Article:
Editors' Pick: Charts of Note 2020
This chart gallery is a collection of some of the best Charts of Note from 2020. These charts were selected by ERS editors as those worthy of a second read because they provide context for the year’s headlines or share key insights from ERS research.
Tuesday, December 29, 2020
Grocery store prices were 5.6 percent higher in June 2020 compared with June 2019. Retail prices increased for all food-at-home categories except for fresh fruits. Many of these increases were influenced by the coronavirus pandemic. The pandemic disrupted supply chains of several commodities—and affected consumers’ food spending patterns—which put upward pressure on wholesale and retail food prices. The spring 2020 closing of schools and stay-at-home orders resulted in the dairy industry having to shift from supplying products for schools and restaurants to supplying products for grocery stores and other food retailers (food at home). Adapting to this transition placed upward pressure on retail prices for dairy products, which rose by 5.1 percent from June 2019 to June 2020. Beef also experienced supply chain disruptions: decreased slaughter volumes due to COVID-19 led to a bottleneck in supply which boosted prices. Retail beef and veal prices in June 2020 were 25.1 percent higher than in June 2019. Much of this increase occurred after February 2020. Other commodities also saw increases in retail prices. Egg prices increased 12.1 percent since June 2019, and pork and poultry prices increased 11.8 and 8.7 percent, respectively. The data for this chart come from the Economic Research Service’s Food Price Outlook data product, updated July 24, 2020.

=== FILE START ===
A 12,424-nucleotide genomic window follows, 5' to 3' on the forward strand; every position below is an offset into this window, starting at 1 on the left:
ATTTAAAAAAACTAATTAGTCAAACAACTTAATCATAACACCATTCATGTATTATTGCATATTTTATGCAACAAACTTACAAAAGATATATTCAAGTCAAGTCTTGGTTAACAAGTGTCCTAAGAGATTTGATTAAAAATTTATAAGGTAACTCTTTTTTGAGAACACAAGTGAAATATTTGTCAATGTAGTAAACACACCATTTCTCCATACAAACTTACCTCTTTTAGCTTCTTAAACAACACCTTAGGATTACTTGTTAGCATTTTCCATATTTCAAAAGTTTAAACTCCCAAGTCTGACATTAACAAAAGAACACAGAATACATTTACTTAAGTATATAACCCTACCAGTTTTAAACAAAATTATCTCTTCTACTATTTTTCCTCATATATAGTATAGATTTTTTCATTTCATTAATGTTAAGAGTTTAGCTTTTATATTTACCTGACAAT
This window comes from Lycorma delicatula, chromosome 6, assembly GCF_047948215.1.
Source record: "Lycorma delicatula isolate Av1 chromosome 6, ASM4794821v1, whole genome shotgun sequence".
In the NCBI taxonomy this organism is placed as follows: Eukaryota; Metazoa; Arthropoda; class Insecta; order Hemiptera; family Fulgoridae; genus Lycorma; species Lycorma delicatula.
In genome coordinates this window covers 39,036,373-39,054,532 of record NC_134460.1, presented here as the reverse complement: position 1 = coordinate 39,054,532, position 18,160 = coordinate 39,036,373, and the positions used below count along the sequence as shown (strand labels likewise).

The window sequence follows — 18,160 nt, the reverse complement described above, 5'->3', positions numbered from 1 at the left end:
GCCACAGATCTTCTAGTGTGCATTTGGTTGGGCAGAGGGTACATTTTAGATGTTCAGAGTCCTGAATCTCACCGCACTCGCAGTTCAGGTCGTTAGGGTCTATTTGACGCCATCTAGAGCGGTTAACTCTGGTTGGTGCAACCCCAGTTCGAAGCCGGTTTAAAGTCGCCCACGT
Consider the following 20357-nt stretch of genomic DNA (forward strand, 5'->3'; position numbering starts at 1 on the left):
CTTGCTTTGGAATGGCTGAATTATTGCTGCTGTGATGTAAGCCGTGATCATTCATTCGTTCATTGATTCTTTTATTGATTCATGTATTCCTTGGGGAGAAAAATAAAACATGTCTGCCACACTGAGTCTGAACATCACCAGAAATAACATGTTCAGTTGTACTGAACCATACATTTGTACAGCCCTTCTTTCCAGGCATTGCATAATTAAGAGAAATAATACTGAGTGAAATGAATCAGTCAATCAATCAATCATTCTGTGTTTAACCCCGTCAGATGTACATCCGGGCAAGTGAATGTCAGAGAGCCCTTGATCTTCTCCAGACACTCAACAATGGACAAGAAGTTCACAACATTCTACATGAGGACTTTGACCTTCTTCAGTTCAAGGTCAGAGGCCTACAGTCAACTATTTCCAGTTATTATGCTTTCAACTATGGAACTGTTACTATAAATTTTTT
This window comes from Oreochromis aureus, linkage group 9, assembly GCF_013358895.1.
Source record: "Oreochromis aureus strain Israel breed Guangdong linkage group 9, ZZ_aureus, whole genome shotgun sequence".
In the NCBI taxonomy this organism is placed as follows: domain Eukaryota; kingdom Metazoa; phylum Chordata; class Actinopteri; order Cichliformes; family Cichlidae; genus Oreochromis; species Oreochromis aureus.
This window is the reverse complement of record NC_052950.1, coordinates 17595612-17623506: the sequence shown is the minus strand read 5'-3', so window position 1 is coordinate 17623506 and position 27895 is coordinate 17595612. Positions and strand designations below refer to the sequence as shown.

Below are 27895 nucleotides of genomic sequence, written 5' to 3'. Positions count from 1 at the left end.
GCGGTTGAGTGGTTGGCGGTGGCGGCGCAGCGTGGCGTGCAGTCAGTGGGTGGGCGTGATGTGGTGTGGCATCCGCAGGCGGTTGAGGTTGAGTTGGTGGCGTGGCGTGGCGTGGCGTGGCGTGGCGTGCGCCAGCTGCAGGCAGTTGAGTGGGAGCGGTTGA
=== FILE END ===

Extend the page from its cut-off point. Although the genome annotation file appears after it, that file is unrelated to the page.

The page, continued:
This Chart of Note was originally published on Monday, July 27, 2020.
Wednesday, December 23, 2020
The share of U.S. food expenditures occurring at grocery stores, supercenters, and other food-at-home retailers typically displays a consistent seasonal pattern. U.S. consumers devote relatively more money to food-at-home spending in the winter months—a time of Thanksgiving and holiday gatherings. The summer months see the highest share of spending at food-away-from-home places such as restaurants, cafeterias, and other eating-out places. While seasonal patterns have stayed constant until 2020, the share of total food spending dedicated to food at home has not. In 1998, food at home’s share was above 55 percent of total food spending throughout the year. Ten years later, 2008 saw the share of food spending devoted to food at home decrease a few percentage points despite the Great Recession of 2007-2009. In 2018, food at home’s share was below 50 percent in all but the winter months. The COVID-19 pandemic has upended past seasonal trends and expanded food at home’s share of total food spending. Food at home in August 2020 accounted for 54 percent of total food spending, after peaking at 66 percent in April 2020. The data for this chart come from the Economic Research Service’s Food Expenditure Series data product, updated October 16, 2020.
This Chart of Note was originally published on Wednesday, October 28, 2020.